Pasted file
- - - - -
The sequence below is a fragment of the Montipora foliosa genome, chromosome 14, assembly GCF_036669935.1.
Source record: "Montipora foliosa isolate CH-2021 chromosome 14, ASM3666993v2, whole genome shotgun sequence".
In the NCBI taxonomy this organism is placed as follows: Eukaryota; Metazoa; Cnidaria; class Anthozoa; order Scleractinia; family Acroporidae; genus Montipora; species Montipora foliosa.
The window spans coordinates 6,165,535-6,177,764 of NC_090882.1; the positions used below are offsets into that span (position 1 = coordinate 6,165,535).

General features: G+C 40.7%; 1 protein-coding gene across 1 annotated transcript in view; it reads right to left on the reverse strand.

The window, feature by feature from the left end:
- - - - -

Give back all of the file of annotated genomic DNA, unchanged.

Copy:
The sequence below is a fragment of the Montipora foliosa genome, chromosome 14, assembly GCF_036669935.1.
Source record: "Montipora foliosa isolate CH-2021 chromosome 14, ASM3666993v2, whole genome shotgun sequence".
In the NCBI taxonomy this organism is placed as follows: Eukaryota; Metazoa; Cnidaria; class Anthozoa; order Scleractinia; family Acroporidae; genus Montipora; species Montipora foliosa.
The window spans coordinates 6,165,535-6,177,764 of NC_090882.1; the positions used below are offsets into that span (position 1 = coordinate 6,165,535).

General features: G+C 40.7%; 1 protein-coding gene across 1 annotated transcript in view; it reads right to left on the reverse strand.

The window, feature by feature from the left end: